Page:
That's a really good question that I spent a lot of time thinking about while writing this book. There have been times when there was a lot of backlash against the Disney Princesses or the princessification of children's toys and costumes and the way that children responded to the beautiful dresses and crowns. What's important to remember, though, is that the definition of feminism is equality, which means that any iteration of a woman should be welcomed in our culture. Whether that is someone who enjoys housework and cleaning, like Snow White, or someone that goes on adventures, like Moana, those are all equally valid versions of feminism. That's where these princesses are so useful and impactful — they show us all the different ways we can exist, and they underscore how everything is valid, every version of a person is worthy and worthwhile.

When we talk about feminism, it's not because the princesses have suddenly become something else. It's because the collection of them as a whole represents all women, or all women-identifying people, and the discussion of them as [heroes] was important in the book. During the revision process, Disney asked us to change any time we used "heroine" to "hero" so that it would feel more equal. That was a little bit tricky when I was trying to differentiate between Disney heroes like Aladdin [and] Disney heroes like Jasmine. But it helps to elevate the princesses and put them on the same level as other characters. Why couldn't they be considered [heroes]?

In researching this book, you must have acquired some pretty cool collectibles. Which is your most cherished, and why?

You would think that I would have bought all of this stuff, but I resisted. I wanted to buy all of it, and I did go into places like Target and Walmart to see the scope of the toys and merchandise and nearly walked out with some of the dolls.

But the one thing I wanted [is something] I don't really know how to get. You'd have to find [someone selling it]. We were not allowed to include this in the book, and you'll understand why when I describe it. It's from when "Snow White and the Seven Dwarfs" came out. There was a game that was released alongside it, and in the game, you have a little gun and there are seven dwarfs who are standing up, and you shoot them like targets. I found a photo of it. It was absolutely incredible, and it was definitely something that I requested a photo of during the research process, but it was a no-no because it isn't something we want kids to be playing. But I would love to get a version of that game someday if I can ever find it.

I will say I also really like the Rapunzel bow and arrow, which is something you can still buy. I also think they made a "Brave" bow and arrow when that came out. I like that girls can go out and buy a bow and arrow.

Snow White, not Star Wars, originated mass merchandising

These characters were each created to be the protagonist for their own movie, but sometimes you'll see them grouped together for a product line or even cameos, like in the second "Wreck-It Ralph" movie. What do you think is fun about seeing the princesses interact with each other?

Originally, when the Disney Princess franchise was created, they were not allowed to be grouped. The idea was to bring them together as characters as a merchandising and marketing strategy. But early on, they were still marketed individually. They would have their own books, their own costumes. They wouldn't be looking at each other in merchandise. There were a lot of rules about how they had to be presented. Over time, you'll notice in the merchandising that they become more connected. They look at each other, they interact with each other, they're in books together, they share things. There's a Disney Princess castle you can buy, where they all live together. It's so much fun to see these characters from different worlds with different characteristics interacting with each other.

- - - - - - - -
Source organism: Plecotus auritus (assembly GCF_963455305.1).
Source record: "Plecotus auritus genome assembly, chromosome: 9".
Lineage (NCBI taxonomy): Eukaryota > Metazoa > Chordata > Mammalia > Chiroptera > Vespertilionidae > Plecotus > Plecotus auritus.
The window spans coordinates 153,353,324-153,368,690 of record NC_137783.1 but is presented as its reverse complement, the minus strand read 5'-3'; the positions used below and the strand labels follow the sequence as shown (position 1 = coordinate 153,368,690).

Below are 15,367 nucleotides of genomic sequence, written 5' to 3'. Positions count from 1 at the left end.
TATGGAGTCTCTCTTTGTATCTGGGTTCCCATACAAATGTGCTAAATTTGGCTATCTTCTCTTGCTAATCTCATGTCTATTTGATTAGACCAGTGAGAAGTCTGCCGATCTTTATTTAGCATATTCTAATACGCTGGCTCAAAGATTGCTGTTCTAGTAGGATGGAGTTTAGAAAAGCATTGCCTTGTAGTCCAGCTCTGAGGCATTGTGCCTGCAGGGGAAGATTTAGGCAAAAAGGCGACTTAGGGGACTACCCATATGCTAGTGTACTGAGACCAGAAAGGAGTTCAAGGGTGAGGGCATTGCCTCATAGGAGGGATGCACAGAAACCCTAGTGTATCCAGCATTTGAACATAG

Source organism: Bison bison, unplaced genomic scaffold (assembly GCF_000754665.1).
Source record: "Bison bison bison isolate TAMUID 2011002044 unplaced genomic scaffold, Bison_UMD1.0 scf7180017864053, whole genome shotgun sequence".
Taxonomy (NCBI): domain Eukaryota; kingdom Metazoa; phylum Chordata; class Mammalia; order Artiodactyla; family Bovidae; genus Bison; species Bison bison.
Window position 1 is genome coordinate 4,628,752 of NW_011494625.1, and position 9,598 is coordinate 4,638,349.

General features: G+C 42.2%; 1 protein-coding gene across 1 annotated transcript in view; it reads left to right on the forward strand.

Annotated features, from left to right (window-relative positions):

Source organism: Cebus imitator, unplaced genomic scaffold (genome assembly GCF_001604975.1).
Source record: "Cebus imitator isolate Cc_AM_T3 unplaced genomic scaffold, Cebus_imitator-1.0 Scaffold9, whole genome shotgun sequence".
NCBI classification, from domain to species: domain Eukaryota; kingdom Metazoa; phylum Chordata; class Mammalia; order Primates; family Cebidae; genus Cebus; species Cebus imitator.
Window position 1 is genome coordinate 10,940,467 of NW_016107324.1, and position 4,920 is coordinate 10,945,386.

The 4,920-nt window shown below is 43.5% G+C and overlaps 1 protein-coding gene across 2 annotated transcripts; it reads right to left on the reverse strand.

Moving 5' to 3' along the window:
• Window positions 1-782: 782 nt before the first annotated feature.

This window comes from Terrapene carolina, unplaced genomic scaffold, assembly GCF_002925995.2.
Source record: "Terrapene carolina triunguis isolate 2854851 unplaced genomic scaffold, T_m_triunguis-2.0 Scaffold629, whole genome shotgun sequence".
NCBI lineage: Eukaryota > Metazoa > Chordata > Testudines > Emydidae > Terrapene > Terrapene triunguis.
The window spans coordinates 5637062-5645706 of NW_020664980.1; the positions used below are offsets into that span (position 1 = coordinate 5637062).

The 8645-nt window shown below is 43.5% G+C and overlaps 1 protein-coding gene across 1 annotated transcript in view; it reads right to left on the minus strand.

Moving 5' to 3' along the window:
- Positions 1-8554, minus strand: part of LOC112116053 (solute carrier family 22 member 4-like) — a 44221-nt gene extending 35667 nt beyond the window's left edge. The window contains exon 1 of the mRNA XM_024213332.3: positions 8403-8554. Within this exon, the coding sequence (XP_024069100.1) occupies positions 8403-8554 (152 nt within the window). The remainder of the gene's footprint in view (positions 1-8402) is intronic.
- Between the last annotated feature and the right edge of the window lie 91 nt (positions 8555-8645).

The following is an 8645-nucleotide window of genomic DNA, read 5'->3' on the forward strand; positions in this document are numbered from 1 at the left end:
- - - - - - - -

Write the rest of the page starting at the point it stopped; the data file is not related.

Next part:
And it's very exciting to see something like "Wreck-It Ralph," where they all come together. Discerning readers [of "Disney Princess: Beyond the Tiara"] will notice that that's not exactly in the book. It was in the book at one point, but there were some edits requested by members of Disney. Still, that was a really important moment in pop culture for Disney Princess fans. I don't know how [or] if we'll see more of that in the future, but I would personally like to see more of the princesses interacting because they are all fun and carefully created characters who have complex personality traits, and it's fun to see them coming up against each other in that way.

What was the most surprising thing you learned while researching and writing this book?

There were a lot of things. One of the big ones was in researching how they were merchandised and the history of Kay Kamen, who I talk about in the book. He was the man who Walt Disney hired to merchandise Disney. He came up with how Mickey Mouse merchandise was released, and he was instrumental in the "Snow White and the Seven Dwarfs" merchandising.

There's a common misconception in film history that "Star Wars" originated mass merchandising, but that is not the case at all. "Snow White and the Seven Dwarfs" had an intense amount of merchandise, including, as you see in the book, ham, bleach, and lamps. If you wanted something, you could get it with Snow White or a dwarf on it. I found that really surprising. I thought it was crazy that you could have gotten that many things.

Today, we can get a lot of things and there's a lot of toys, but it's a different society now, and there are a lot more shops, and there's a lot more online availability. To think that in the 1930s you could have acquired all of those products if you were a fan of the film is really interesting. There's this very knowledgeable person at Disney named Libby Spatz, and she is the librarian of all the merchandise. She knows all about it, and she's considering writing a book about Kay Kamen, which I hope she does because he is a fascinating figure. If people don't know him, they should go look him up.

"Disney Princess: Beyond the Tiara," published by Epic Ink, an imprint of The Quarto Group, is out now.

This interview has been edited for clarity.